But my passion really ignited when I went to work for a small daily newspaper in 1971. When I looked at the prints from the Chief Photographer, I was blown away by the look and the clarity of the tones. Fortunately, he was a talented photogapher and a patient teacher, and I stayed there and kept learning for four years. Now, 40 years later, I’m proud to say we’re still good friends.

    Apparently we were well ahead of our time. Even then, we were using multiple off-camera strobes. Of course, we didn’t have Pocket Wizards, so we had to run a PC cord to one strobe, and then use optical triggers for the rest.

    • “Apparently we were well ahead of our time. Even then, we were using multiple off-camera strobes.”

      LOL. Yeah. In fact I NEVER had a flash on my camera.

      100ft PC cords and a bunch of Wein’s and that was it.

      And, I even plugged my big strobes in to an extension cord… no battery for my big guns!!!

      Yeah – way ahead of our time. Heh.

  4. I am a visual person and when I was a kid I would take decent pictures. I would conisder where the sun was and put it in front of my subject and when I shot an object I would look for a clean background. No one ever taught me this, it just felt right. Nothing spectacular, but it didn’t suck.

    Sadly, as a kid I remember thinking, “Why take photographs, what will I ever do with them?” There was no Flickr or Facebook and I had no idea I could submit photos to a magazine–how I would have loved to get published in BMX Action! Film and processing was expensive and there simply was no reason for me to shoot, so I didn’t.

    Then in 1995 I got a job at Autosound & Security Magazine because lived and breathed mobile electronics. Part of the job was photography. Slide film and processing were free and therefore so was my mostly self “education.” I shot, asked questions of the photographers around me, shot some more, stared at my pics and pics from other people, and shot yet again. Finally, I had a reason to shoot.

    Ten years later I left behind the publishing part (it’s a fun but crazy industry) to pursue photography full time and that is still what I do today. Now I look back and wish I had photographed, people, places and the hobbies I loved so much like skateboarding and BMX. In fact my main self-assignment is shooting environmental portraits of people who were big in those genres back int he ’80s.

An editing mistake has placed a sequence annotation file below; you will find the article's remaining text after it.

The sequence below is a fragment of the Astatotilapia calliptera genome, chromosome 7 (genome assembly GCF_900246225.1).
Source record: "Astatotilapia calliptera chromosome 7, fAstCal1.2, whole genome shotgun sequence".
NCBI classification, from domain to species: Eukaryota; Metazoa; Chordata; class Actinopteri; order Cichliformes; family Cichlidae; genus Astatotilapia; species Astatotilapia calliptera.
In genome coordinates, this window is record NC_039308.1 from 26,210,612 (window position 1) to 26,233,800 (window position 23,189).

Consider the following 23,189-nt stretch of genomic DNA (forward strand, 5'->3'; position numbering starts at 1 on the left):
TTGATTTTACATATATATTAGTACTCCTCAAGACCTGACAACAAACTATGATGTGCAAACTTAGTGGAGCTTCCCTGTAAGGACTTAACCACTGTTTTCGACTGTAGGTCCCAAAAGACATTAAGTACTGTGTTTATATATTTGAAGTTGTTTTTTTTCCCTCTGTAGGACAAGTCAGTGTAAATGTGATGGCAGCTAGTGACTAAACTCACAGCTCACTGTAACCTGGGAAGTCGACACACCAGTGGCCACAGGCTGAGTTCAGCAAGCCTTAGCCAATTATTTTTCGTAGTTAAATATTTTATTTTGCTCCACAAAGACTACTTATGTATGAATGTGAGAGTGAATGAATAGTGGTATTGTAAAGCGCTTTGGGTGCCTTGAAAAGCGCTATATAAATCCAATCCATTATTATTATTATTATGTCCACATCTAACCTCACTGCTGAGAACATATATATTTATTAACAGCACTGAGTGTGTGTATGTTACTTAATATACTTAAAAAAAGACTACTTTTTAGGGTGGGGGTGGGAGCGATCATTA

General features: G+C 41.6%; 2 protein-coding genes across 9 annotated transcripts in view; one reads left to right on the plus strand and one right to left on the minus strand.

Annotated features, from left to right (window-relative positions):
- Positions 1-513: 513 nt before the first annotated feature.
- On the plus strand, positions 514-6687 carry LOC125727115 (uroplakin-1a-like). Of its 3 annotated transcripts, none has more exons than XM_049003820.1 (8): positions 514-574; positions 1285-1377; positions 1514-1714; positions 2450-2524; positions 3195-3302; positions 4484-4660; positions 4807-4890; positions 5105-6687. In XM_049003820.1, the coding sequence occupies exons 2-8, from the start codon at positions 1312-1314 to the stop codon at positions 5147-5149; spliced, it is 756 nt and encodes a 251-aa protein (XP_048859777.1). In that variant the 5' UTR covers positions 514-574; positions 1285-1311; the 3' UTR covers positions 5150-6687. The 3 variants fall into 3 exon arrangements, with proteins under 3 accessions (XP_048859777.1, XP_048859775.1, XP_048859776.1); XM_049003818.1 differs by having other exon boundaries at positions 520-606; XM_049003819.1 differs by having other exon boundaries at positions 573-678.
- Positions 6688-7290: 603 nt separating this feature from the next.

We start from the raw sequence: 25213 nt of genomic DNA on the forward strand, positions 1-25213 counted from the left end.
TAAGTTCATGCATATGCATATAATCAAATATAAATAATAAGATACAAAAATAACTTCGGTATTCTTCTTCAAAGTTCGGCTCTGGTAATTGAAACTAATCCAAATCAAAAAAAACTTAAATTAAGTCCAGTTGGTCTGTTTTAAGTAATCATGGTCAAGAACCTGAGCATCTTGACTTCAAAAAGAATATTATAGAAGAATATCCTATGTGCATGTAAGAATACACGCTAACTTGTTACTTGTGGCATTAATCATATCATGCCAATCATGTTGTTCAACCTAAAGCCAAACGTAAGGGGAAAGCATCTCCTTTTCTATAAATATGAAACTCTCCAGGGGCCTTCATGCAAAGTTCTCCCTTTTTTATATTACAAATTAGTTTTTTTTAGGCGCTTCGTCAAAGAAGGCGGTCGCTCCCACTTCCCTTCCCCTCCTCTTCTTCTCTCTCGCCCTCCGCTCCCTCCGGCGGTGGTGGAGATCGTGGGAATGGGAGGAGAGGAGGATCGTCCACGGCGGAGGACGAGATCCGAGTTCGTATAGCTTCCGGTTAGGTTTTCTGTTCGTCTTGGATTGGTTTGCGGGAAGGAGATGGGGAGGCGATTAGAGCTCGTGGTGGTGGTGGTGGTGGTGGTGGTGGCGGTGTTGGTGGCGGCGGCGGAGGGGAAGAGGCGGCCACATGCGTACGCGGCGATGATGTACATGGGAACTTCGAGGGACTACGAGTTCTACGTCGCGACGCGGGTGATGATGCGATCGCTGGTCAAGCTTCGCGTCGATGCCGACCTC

• “In fact my main self-assignment is shooting environmental portraits of people who were big in those genres back int he ’80s.”

      Care to share some of those shots with us here at LE, Paul. Contact me and we can do an interview and show some work.

  5. My earliest memory of photography was as a kid still in shorts. My godmother had an open-house showing a collection of shells making money for charity. I was there when the local newspaper turned up and took photos. I was in the paper. Me. In print. Very strange. I took photos with Kodak Instamatics and at the age of 14 I can see I was playing with perspective and composition. But what really made me want more was in my mid-teens doing a course – just an hour a week – and the first time I saw the negatives coming out of the Paterson tank and then the time I saw an image appearing in the developer tray. That was me. Hooked.

    • “That was me. Hooked.”

      Oh yeah, I remember that moment well.

  6. Don, I would love to. I am in the early stages of the project and still trying to figure it out. It all started with this shot:

    Looking at it I thought, “Man, I whish I had done this BITD with Bob Haro, Eddie Fiola, Mike Buff, R.L. Osborn…” Since I can’t do that, I figure I could get them today. I am also going to do it with some of the custom truck industry people I know and have Courntey Hallowell scheduled for a shoot in late July.

    I wanted to be a shrink and at young age I figured out, you can’t know others if you don’t know yourself. Recently I applied that to this project and started an environmental self portait assignment with Darren Stevenson. I hope to work out the issues of creating each “story” before I get to the big boys.

    This is me in a messy, messy nutshell. Click through and mouse-over the shot to see what I mean:

  7. Many moons ago, my father gave me a Brownie camera and it all began. I didn’t understand anything about what I was doing but I knew what I liked to look at and the pictures seemed to come out okay. As I grew, my interest grew and my equipment repertoire grew, too. I was a long-time hold-out on film. In the grand scheme of things I haven’t been shooting digital that long but kick myself often for not getting on that train when it came out! Loved it then; love it more now!

  8. I grew up with the family having a subscription to Life Magazine. It wasn’t long before I was thinking that traveling the world and photographing it would be fun. That never materialized but my brother took up the hobby, had a dark room, and worked for some local papers shooting high school sports. I bought his used cameras and started shooting life around me. Documenting stuff. Pretty much that defines what I do today.

    • Yeah, my mom had a subscription to LIFE and Saturday Evening Post… I loved them when I was a kid.

  9. Started shooting outdoors, camping, landscapes, early and often. But, it wasn’t until I stumbled across a Herb Ritts show in Hamburg that it was obvious what I had to do. There was a large portrait of Nelson Mandela that blew me away. I was lost in that moment he captured. The power of that image and quality of the print was like nothing I had ever seen. I thought, “If I can ever capture 10% of this power, my work will be great.” Started photographing people instead of mountains, still trying. I wonder how many people have stood in front of that image and had a moment like mine?

    • Herb’s work had that sort of influence on many of us as well. I have only seen small prints of Ritt’s work, and they have such an amazing quality. I wish we hadn’t lost him so early in his creative life… what an amazing talent.